Temporary closures: C+D reporter discusses scale of problem on BBC
Reporter Emily Stearn appeared on BBC Spotlight to detail the “complex issue” of temporary pharmacy closures.
The BBC contacted C+D following its coverage of temporary closures, which have frequently affected Lloydspharmacy branches.
C+D reporter Emily Stearn gave a rundown of the current pharmacy landscape and how pharmacy closures are a “hotly debated topic within the sector”.
While “some pharmacy organisations put it down to a shortage of pharmacists”, she told BBC Spotlight correspondent Jen Smith, others “say there is no shortage of pharmacists at all, but rather the issue lies with pharmacist working conditions or pharmacist pay”.
The Pharmacists’ Defence Association penned a blistering open letter to NHS and regulatory bosses last month, hitting out at “unnecessary” full or part-day branch closures by some large community pharmacy chains.
For its part, the Company Chemists’ Association responded by defending its membership for “working extraordinarily hard to prevent temporary closures”.
Closures plague East Devon town
The BBC’s report focused on Budleigh Salterton, a seaside town in East Devon whose two Lloyds-owned pharmacies face frequent closures.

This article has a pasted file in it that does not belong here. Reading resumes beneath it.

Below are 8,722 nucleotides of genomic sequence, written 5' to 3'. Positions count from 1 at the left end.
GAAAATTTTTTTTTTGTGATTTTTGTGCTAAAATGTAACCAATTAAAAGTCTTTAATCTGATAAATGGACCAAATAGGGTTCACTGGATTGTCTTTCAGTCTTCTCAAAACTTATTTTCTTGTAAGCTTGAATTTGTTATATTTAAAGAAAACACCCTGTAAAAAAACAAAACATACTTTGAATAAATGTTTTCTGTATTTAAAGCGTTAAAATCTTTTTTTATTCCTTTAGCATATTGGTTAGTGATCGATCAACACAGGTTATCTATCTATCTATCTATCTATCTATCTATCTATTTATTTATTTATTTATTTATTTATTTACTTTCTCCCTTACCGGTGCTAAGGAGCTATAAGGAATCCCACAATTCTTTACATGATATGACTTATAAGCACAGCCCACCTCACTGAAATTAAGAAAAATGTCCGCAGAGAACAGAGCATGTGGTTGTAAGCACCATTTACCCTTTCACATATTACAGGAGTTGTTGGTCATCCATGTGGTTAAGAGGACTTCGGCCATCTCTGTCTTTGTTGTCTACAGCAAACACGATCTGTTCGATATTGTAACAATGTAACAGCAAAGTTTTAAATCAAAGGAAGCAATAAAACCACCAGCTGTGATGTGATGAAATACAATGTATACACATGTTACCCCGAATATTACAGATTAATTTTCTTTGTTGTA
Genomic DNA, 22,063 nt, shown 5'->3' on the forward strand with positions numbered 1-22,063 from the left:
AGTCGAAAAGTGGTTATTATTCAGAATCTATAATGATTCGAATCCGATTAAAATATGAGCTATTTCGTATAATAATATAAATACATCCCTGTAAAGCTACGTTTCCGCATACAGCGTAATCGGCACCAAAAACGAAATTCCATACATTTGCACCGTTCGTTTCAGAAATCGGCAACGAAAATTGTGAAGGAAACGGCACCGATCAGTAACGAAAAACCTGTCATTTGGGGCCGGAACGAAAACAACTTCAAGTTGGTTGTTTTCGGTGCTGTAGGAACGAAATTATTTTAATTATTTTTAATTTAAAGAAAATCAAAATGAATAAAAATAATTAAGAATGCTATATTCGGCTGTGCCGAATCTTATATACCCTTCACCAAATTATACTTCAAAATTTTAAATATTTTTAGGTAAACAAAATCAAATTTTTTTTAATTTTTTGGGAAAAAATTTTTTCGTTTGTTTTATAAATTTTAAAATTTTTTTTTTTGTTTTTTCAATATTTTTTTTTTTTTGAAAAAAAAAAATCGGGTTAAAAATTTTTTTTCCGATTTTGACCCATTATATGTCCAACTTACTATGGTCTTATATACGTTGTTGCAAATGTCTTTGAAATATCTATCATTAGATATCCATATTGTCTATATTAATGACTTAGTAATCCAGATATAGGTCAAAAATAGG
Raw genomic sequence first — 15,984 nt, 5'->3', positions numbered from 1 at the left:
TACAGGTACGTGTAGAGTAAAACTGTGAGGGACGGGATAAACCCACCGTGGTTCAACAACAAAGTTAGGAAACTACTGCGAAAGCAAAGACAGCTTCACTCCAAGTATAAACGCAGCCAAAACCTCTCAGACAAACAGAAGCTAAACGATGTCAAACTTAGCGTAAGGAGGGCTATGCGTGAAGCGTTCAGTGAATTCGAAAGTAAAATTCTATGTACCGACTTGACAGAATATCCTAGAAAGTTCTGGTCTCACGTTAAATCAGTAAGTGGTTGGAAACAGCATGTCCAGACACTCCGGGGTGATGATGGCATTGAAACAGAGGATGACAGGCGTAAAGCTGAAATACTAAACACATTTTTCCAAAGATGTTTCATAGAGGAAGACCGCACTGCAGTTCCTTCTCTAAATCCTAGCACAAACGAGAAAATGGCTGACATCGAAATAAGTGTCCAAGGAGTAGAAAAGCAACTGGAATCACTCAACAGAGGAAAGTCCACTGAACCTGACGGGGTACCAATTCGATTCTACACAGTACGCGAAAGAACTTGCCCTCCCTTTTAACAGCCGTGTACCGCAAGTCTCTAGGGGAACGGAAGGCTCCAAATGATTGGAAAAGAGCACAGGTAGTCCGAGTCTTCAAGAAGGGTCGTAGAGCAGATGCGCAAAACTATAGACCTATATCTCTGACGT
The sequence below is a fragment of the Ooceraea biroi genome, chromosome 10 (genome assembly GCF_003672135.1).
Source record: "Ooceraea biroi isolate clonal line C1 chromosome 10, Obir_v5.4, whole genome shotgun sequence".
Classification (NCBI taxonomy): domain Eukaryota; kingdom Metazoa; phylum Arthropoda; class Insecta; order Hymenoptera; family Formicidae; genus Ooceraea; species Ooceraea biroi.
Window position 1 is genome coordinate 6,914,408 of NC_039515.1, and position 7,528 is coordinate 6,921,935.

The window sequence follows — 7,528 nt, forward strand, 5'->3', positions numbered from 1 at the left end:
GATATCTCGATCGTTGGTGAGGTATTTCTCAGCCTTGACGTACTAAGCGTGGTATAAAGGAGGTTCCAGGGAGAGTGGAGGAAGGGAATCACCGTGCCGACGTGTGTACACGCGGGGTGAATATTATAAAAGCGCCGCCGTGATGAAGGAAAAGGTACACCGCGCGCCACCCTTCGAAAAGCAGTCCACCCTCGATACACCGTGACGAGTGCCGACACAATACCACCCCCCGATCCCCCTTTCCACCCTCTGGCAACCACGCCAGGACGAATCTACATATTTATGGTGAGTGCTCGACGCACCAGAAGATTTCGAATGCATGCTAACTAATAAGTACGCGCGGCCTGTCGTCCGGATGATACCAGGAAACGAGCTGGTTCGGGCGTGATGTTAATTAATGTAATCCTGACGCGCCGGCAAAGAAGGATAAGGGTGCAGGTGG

The next nearest pharmacies are three and six miles away respectively, Ms Smith reported.
When contacted by the BBC, Lloydspharmacy attributed the temporary closures to pharmacy staff shortages and “the impact of COVID-19”.
“We have an action plan in place to return our pharmacies to normality and have successfully hired two new pharmacists to support in Budleigh Salterton,” it continued.
Sue Lake, the chairperson at the Budleigh Salterton patient participation group, told the BBC that the pharmacies’ frequent closures, “combined with some medication shortages, [are] leaving patients at risk”, especially those “highly dependent on their medication”.
Meanwhile, Budleigh Salterton local Chris Kitson told the BBC that residents had applied to the NHS to license an additional pharmacy in the area.
“NHS, in their wisdom, say that two [are] sufficient,” he said.
As the two Lloydspharmacy branches effectively operate under the same license, there is an opportunity for an independent pharmacy to “take up a proper second license”, Mr Kitson added.
Braunton in North Devon has also been affected by the temporary closure of its only pharmacy, which is also owned by Lloydspharmacy, the BBC reported.
It currently serves about 10,000 patients, leading some to queue outside the premises for up to two hours to pick up their medication, the news outlet found.
Another pharmacy chain to recently come under for pharmacy closures is Tesco, among reports that one of its Lancashire branches could face full or part-day closures during much of August.
The supermarket chain last week (July 27) defended printing leaflets that direct patients to its other pharmacies in the first instance, rather than the closest local pharmacy, when it temporarily closes one of its branches.